This is way beyond Sulfur reduction, and it's a very slow process.........
Who ever told you this is full of beans and has no idea under what conditions are required for this to occur.

This takes over 8 electrons of energy per NO3 converted, this is not a fast process or one that easily achieved. It's actually the hardest of all the transformations.

The bacteria required must be under pure anaerobic conditions with no O2 even remotely close, if you have plant roots, this is never going to occur as they give off lots of O2, as well as the pore/grain sizing in most sediments is too large to for this as well.

The redox levels must be below 0mV, which is extremely low.
In order to do that, you need huge amounts of organic carbon coming in, this is not possible without also depleteing the O2 in the water column and the NH4 leaching as well.

Not good conditions for any fish.

Quote:
But after reading your suggestions i think it will be a lot safer to dose it to the water column, allowing me to dose as required.

Thanks fellas!
Much safer............let the plants reduce the NO3 to NH4, not bacteria........plants do the same thing, but without the requirement of very low redox, no O2 and NH4..........

If you want non toxic forms of N, add fish and KNO3.......

Regards,
Tom Barr




Regards,
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post #6 of 7 (permalink) Old 07-28-2009, 11:13 PM Thread Starter
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Great info Tom!

i was VERY surprised when i was told NO3's could simply transform back into ammonia. Oxidation is a far easier process than the opposite, so it left me quite puzzled. That's why i posted the question... Thanks a lot!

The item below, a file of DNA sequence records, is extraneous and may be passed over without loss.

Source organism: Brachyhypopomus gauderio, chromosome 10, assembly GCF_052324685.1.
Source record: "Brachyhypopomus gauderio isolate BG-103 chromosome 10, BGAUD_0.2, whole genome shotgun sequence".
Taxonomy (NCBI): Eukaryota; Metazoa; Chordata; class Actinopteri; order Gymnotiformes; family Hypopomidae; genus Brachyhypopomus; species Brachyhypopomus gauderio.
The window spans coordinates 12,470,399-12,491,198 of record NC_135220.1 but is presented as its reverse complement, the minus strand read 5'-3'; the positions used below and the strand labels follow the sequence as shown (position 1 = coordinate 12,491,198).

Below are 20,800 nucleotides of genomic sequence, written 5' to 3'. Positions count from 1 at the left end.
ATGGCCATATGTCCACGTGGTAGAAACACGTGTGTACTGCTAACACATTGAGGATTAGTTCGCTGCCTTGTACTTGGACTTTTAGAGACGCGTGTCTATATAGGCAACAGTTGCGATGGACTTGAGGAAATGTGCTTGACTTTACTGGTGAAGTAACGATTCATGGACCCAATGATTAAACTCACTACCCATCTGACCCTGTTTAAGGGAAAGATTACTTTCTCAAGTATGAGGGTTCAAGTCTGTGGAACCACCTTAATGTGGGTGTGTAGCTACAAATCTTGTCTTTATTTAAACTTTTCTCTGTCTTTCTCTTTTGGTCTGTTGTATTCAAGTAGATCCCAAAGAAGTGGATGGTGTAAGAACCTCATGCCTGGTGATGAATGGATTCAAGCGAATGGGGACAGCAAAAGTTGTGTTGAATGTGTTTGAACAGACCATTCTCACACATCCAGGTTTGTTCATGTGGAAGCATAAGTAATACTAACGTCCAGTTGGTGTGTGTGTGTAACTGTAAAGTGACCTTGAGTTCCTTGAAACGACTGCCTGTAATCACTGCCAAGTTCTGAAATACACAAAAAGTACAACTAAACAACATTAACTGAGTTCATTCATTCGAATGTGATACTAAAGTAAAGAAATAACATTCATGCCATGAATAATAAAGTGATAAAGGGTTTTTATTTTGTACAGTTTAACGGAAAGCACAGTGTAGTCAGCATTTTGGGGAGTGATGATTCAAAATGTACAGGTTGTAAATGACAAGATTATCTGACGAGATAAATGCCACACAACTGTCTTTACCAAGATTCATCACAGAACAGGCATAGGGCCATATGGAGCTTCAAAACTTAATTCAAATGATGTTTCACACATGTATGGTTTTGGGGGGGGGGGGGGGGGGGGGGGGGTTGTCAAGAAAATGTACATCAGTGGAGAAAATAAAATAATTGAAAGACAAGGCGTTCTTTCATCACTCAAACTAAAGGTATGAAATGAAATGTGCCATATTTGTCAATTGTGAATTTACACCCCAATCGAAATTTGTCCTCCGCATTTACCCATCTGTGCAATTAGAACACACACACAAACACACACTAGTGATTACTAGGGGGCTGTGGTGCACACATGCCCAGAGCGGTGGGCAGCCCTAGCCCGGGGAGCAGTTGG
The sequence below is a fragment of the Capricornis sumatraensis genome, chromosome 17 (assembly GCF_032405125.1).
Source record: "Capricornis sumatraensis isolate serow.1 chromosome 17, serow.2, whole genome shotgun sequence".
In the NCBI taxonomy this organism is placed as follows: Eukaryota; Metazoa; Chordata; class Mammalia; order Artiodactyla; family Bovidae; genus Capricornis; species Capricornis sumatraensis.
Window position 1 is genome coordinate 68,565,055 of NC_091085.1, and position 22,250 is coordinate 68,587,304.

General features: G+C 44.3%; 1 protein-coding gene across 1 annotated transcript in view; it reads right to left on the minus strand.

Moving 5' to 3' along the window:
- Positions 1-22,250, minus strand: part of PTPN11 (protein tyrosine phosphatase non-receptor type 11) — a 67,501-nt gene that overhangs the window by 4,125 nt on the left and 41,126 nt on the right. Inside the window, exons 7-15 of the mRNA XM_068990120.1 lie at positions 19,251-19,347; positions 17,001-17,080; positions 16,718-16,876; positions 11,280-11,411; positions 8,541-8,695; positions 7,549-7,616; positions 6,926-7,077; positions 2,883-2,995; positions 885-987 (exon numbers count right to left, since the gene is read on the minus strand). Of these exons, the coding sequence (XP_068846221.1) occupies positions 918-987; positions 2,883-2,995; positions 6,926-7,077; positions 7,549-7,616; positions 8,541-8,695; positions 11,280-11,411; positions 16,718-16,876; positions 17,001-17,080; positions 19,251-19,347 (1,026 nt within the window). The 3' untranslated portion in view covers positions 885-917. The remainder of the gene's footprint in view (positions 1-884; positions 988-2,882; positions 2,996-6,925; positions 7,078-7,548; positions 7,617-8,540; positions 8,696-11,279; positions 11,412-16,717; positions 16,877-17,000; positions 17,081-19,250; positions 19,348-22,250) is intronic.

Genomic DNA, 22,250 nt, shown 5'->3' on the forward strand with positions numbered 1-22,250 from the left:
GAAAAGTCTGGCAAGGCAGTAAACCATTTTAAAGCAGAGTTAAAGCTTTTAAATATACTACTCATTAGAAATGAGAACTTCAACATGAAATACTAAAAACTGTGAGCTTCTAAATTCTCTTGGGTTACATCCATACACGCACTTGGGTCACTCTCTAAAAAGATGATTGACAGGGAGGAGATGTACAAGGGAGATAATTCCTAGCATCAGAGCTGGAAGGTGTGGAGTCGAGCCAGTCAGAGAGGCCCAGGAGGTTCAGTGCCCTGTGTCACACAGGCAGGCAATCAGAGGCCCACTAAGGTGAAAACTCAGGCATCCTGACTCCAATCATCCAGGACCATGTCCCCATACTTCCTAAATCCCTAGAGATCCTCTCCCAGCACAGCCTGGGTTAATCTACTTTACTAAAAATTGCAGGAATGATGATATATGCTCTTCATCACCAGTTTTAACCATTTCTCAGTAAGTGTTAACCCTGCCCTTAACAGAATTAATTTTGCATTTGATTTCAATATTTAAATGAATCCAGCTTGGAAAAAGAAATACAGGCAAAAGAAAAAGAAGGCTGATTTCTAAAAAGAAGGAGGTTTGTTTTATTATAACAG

Regards.
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post #7 of 7 (permalink) Old 07-29-2009, 05:04 PM
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Originally Posted by f1ea View Post
Great info Tom!

i was VERY surprised when i was told NO3's could simply transform back into ammonia. Oxidation is a far easier process than the opposite, so it left me quite puzzled. That's why i posted the question... Thanks a lot!

Regards.
Well, folks read one thing, then do not realize under what conditions are required for that bacteria transformation to occur. So they say it, think they can add KNO3 that will convert etc.

They just do not understand what they are talking about, it's like taking only 1 sentence from Obama's speech and carefully editting it to make him look bad or good. You do not understand the entire speech at all, just what the person editing it wanted you to hear and impress upon you.

Same type of thing here.

Use plants to do that.

If you are looking for a long term source for sediment ferts............try osmocoat and MS, ADA AS etc..........all these are much more useful, or dose KNO3 to the water column little by little when you feed fish or 2-3 x a week, or maybe 1-4X a month if you do non CO2 methods etc.

Regards,
Tom Barr




Regards,
Tom Barr